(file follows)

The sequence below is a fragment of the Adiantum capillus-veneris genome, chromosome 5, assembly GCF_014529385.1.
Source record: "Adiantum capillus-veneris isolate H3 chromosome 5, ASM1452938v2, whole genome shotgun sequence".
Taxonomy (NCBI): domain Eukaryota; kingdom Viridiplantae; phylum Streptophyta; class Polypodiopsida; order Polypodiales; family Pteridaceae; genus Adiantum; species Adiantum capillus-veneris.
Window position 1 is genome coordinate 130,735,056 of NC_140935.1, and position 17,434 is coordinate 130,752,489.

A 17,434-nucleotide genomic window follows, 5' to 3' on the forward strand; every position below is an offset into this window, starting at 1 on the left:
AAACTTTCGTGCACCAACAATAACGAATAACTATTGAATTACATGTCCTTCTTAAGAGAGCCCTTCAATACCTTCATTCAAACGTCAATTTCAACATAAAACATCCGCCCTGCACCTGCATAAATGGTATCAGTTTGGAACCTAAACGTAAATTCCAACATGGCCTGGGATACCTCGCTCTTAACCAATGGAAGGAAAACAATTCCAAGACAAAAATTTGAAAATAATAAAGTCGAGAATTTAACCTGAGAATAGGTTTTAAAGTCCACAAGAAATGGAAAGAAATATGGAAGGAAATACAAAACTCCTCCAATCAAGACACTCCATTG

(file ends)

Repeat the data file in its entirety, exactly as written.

The sequence below is a fragment of the Adiantum capillus-veneris genome, chromosome 5, assembly GCF_014529385.1.
Source record: "Adiantum capillus-veneris isolate H3 chromosome 5, ASM1452938v2, whole genome shotgun sequence".
Taxonomy (NCBI): domain Eukaryota; kingdom Viridiplantae; phylum Streptophyta; class Polypodiopsida; order Polypodiales; family Pteridaceae; genus Adiantum; species Adiantum capillus-veneris.
Window position 1 is genome coordinate 130,735,056 of NC_140935.1, and position 17,434 is coordinate 130,752,489.

A 17,434-nucleotide genomic window follows, 5' to 3' on the forward strand; every position below is an offset into this window, starting at 1 on the left:
AAACTTTCGTGCACCAACAATAACGAATAACTATTGAATTACATGTCCTTCTTAAGAGAGCCCTTCAATACCTTCATTCAAACGTCAATTTCAACATAAAACATCCGCCCTGCACCTGCATAAATGGTATCAGTTTGGAACCTAAACGTAAATTCCAACATGGCCTGGGATACCTCGCTCTTAACCAATGGAAGGAAAACAATTCCAAGACAAAAATTTGAAAATAATAAAGTCGAGAATTTAACCTGAGAATAGGTTTTAAAGTCCACAAGAAATGGAAAGAAATATGGAAGGAAATACAAAACTCCTCCAATCAAGACACTCCATTG